It took me a while to realize the value of sharp tools. For a very long time I was not a big fan of hand planes. I was of the opinion that newer methods were available for these same tasks, so they must be better. It all stemmed from a bad experience with edged tools early in my woodworking career. I used an old hand plane, and it worked terribly. I was too new to understand that the iron just needed a good honing.
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My odd discovery of sharp tools:
I had all but checked out when I got the wild idea to make my own hand plane a few years later. I saw the Krenov style hand planes that were being made by talented woodworkers online. Once I saw them, I knew I had to make one.
In the course of researching the Krenov method, I also ran into article after article about how to put an incredibly sharp edge on the plane iron. The fact that I kept seeing it over and over again made me read a few of these articles, and then buy a nice combination water stone.
Before I placed my iron in the plane, I had it honed to 4000 grit on the water stone, and I was able to shave hair from my arm with it.
Once I made my hand plane, and used it for the first time, the experience was magical. I spent at least half an hour planing the edge of a board clamped in a vise. The slices were so thin you could read through them. I made a huge pile of plane shavings that day, and from that point on I was in love with sharp tools.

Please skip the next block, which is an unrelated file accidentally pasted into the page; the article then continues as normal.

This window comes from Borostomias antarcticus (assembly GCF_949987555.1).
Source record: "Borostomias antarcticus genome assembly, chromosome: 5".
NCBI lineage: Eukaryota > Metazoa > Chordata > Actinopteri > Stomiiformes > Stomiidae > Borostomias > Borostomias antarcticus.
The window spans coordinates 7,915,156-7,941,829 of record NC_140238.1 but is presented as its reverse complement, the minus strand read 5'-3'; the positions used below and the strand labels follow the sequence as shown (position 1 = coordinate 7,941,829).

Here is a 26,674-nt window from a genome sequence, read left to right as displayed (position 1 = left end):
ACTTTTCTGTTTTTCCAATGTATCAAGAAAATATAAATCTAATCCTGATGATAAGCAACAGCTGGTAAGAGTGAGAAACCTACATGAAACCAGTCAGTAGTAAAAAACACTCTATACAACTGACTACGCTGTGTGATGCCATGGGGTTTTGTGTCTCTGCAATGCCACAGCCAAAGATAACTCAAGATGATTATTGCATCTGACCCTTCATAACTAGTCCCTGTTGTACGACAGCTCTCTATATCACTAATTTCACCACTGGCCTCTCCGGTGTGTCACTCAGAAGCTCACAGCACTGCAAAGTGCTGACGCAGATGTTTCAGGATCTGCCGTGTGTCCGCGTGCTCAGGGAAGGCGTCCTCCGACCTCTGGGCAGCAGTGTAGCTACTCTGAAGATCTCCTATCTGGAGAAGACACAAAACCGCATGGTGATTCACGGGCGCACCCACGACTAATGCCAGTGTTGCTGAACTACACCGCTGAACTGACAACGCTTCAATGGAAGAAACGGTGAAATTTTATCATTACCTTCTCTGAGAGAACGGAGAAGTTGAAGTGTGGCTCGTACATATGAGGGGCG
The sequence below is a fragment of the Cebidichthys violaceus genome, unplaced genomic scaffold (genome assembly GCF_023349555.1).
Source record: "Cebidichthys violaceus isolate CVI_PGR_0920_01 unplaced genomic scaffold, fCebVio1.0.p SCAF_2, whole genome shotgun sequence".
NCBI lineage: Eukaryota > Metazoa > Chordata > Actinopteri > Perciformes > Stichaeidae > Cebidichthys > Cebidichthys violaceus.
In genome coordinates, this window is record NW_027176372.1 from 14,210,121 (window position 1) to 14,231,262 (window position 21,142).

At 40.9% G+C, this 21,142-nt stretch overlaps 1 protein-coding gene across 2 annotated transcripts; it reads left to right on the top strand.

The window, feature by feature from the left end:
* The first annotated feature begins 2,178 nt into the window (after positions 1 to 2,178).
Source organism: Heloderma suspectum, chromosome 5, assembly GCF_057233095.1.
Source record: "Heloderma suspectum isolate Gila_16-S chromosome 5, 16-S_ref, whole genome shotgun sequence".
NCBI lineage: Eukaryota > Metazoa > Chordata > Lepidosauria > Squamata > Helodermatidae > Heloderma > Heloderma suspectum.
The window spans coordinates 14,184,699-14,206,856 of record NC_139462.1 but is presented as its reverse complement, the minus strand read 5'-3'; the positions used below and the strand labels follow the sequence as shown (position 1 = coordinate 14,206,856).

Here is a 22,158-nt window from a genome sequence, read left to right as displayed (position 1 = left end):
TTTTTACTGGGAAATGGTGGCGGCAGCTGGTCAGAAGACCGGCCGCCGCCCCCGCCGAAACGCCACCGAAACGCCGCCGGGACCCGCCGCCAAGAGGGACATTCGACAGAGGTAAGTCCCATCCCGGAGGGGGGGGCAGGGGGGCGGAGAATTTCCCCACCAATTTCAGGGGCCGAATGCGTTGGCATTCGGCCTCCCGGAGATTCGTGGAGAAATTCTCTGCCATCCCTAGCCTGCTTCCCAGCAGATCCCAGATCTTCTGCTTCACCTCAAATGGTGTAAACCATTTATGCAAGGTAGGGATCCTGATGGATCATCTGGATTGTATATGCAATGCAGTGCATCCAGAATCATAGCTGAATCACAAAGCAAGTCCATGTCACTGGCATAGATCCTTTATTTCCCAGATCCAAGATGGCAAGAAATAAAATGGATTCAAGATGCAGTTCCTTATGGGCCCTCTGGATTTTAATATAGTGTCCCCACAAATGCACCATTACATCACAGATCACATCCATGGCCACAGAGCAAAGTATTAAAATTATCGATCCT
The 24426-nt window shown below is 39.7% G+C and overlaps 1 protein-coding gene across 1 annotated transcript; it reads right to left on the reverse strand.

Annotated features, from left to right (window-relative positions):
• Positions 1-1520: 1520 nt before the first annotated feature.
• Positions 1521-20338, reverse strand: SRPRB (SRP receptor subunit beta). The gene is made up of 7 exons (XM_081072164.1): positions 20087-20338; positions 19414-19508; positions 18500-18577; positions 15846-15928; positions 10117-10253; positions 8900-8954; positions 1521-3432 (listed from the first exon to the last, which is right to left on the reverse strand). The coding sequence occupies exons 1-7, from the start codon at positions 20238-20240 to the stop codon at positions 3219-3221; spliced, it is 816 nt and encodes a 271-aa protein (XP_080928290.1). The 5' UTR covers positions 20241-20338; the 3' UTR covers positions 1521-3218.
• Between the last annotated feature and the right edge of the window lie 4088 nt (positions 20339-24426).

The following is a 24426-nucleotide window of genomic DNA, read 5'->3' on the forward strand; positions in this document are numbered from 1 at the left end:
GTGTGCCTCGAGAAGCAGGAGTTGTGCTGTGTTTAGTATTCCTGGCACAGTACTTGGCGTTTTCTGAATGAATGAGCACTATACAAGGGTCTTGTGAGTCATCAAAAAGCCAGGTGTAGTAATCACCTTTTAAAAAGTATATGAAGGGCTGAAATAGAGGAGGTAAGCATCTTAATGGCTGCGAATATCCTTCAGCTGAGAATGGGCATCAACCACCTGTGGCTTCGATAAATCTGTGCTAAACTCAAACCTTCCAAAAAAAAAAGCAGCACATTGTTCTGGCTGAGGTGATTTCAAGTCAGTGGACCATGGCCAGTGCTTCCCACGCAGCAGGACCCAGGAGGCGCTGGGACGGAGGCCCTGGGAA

This is my first ever hand plane. It would not win any beauty contests, for sure, but it works like a champ. I really love how you can adjust these wooden hand planes with a tap of a hammer on the front or back side.
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If the cut is a little too much, a small tap on the back side retracts the blade. Too thin, and a tap on the front fixes that too.
I had a nice looking piece of Bocote that I used for the faces of the plane, with the center and wedge from Maple. The dowel is Poplar, and much larger than it needs to me. A small mistake in the angle of my drill press table lead to the hole being off center. I had to drill it a second time, and it needed to be large enough for the only dowel I still had available in the shop. I was so excited to use my new hand plane, that I did not want to have to rush to the store again for another dowel.
The value in working with sharp tools:
Since my first hand plane, I have made several more. They ranged in size from smaller units, to large jointer planes. Once I discovered that a sharp iron in a hand plane was like cutting wood with magic, I ended up using these tools all the time.
If you have been wanting to use a hand plane, or had a bad experience with a hand plane or another edged tool, try sharpening it.
Do a little looking around and find a nice book on sharpening. Once you put a razor sharp edge on your plane iron, the experience will be night and day. In fact, you will end up using that tool far more than you ever did before.
I use my first hand plane all the time to remove the bulk from something that I have to sand flush, and it works faster than my orbital sander. It also doesn’t make scratches around what I am trying to sand. Then, I sand the rest of the way flush with a sanding block.
This entire experience is all owed to Mr. Krenov, who designed a wooden hand plane that can be made by anyone. It works very well, and every woodworker should own one.
If you have any questions on sharp tools, please leave a comment and I will be glad to answer them. Also, please share my work with your friends on Pinterest! Happy building.
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